Should the development be given the go-ahead residents would be left in a situation where they have windmills surrounding them on three sides in a horseshoe shape resulting in “intolerable noise.” As well as the noise, which is already an issue from the existing turbines when the wind blows from the east, there are also concerns in relation to infra sound and low frequency noise; the visual impact; shadow flicker and the devaluation to properties, in some cases making them unsellable.
Coillte says proposal for 10 ‘giant’ turbines on Sligo/Leitrim border is based on new guidelines
those in authority in the EC deemed the situation unacceptable and they began to place more focus on the wind farm, which was located at a site that was at the heart of the landslide. The EC said the situation could not continue and it focused on the wind farm and the difficulties that arose around that. “We don’t believe that the wind farm developers even considered flooding when environmental impact assessments were carried out,” Murray added.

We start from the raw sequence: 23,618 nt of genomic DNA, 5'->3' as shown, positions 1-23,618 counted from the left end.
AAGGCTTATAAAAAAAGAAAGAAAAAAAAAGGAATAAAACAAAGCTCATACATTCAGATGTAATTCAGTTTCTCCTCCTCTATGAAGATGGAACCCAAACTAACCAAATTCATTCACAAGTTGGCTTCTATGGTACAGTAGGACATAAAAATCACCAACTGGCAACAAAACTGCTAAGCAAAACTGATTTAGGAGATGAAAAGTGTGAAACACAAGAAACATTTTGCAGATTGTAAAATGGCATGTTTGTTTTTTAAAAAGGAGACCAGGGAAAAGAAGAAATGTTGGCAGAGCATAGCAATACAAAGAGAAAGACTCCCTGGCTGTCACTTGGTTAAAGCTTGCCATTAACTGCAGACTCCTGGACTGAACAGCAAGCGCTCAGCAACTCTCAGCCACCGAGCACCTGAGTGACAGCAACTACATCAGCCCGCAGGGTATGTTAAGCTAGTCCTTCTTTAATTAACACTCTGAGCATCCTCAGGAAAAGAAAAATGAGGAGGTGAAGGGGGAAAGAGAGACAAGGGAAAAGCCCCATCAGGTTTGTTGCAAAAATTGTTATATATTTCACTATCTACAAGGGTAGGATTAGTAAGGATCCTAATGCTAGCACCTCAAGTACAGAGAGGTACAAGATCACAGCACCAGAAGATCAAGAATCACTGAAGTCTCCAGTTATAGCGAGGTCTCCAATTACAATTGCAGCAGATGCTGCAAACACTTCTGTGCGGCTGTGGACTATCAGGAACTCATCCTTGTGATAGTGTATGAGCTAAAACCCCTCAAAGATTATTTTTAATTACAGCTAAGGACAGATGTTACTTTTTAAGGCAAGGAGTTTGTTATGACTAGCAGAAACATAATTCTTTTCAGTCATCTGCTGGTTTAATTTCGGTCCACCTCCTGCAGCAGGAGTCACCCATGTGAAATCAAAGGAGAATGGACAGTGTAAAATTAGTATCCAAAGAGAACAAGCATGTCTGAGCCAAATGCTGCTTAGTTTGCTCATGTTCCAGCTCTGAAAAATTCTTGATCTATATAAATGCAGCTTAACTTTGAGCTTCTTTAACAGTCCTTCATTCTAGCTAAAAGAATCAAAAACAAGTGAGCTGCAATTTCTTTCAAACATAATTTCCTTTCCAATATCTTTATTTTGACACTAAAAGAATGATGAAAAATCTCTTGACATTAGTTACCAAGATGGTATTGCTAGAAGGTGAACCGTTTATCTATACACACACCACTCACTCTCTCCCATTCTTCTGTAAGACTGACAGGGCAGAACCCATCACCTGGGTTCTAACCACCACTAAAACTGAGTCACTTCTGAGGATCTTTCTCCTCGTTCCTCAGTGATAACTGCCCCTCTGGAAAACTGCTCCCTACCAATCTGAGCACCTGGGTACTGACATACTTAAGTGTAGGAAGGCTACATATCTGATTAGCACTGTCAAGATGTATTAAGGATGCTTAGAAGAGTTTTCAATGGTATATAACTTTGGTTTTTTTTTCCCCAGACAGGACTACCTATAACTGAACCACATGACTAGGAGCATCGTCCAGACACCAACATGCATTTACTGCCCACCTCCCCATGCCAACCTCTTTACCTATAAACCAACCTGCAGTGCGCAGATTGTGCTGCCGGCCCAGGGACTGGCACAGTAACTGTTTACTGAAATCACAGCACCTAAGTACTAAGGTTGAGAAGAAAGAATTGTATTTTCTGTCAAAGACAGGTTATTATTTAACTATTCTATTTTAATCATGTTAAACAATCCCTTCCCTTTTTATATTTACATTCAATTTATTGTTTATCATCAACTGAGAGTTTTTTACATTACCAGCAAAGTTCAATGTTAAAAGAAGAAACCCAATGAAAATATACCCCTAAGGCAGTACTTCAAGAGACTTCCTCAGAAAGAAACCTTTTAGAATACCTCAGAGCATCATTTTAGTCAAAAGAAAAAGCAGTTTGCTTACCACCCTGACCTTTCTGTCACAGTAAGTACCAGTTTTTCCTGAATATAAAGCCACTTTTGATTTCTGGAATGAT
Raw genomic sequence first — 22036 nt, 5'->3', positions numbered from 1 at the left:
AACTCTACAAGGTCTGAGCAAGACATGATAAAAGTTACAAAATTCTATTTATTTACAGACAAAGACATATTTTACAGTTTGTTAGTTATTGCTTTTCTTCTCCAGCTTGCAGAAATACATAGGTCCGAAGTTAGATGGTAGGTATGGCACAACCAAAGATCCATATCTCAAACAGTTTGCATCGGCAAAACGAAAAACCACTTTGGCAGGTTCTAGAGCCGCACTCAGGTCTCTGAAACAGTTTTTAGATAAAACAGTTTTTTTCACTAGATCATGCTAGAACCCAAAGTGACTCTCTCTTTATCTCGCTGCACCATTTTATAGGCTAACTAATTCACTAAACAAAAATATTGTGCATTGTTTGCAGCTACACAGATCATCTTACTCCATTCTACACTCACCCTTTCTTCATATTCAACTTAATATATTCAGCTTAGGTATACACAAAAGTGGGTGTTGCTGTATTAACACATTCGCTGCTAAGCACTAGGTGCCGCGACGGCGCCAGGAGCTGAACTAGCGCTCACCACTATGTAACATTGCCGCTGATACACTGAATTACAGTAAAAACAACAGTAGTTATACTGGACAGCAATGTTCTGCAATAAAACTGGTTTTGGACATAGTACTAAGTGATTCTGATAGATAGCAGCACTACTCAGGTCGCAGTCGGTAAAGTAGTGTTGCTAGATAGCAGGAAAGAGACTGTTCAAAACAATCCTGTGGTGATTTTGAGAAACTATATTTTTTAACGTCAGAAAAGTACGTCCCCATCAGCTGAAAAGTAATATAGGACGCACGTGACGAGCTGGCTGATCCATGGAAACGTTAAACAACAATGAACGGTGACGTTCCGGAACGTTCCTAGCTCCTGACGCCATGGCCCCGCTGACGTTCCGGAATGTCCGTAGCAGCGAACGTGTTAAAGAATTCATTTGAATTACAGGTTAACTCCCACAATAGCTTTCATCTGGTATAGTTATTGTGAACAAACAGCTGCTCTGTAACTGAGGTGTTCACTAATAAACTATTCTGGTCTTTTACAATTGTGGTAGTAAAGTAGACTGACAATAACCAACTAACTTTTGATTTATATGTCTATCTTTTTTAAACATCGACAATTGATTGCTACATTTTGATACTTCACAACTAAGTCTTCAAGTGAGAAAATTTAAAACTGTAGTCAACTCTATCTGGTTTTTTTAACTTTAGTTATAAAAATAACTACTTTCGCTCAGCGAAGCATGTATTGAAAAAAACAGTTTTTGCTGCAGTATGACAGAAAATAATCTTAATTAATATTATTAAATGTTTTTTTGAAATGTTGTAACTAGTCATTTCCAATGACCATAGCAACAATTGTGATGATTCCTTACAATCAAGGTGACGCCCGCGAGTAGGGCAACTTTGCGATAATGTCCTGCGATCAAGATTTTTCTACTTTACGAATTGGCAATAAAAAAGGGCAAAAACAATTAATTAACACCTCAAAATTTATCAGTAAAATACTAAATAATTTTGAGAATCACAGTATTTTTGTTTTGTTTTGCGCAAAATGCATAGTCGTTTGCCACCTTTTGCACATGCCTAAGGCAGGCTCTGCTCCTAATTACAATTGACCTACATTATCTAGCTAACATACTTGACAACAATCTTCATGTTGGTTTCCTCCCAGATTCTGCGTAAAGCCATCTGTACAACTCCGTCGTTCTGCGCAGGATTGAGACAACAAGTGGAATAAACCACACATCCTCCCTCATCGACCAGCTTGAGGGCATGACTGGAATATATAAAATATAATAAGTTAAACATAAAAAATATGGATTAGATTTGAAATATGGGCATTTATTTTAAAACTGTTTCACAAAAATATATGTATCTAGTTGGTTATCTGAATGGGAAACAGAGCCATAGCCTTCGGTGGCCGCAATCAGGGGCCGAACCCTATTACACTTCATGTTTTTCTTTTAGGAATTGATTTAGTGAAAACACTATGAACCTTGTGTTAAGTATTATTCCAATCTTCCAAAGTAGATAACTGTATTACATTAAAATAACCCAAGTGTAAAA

The proposed seven-turbine wind farm in the Behy Mountain area of Cashelard near Ballyshannon has been refused planning permission due to concern over the impact on the hen harrier. Donegal County Council said it could not be satisfied that the development, which would be an extension to an existing wind farm, would not have a negative impact on the breeding grounds and foraging areas of the protected species.
“It is grossly irresponsible and neglectful to be considering planning applications on guidelines that are 13 years old. “Communities have been torn apart and destroyed by some of these applications and it is extremely unfair to allow this continue,” the Kerry councillor concluded.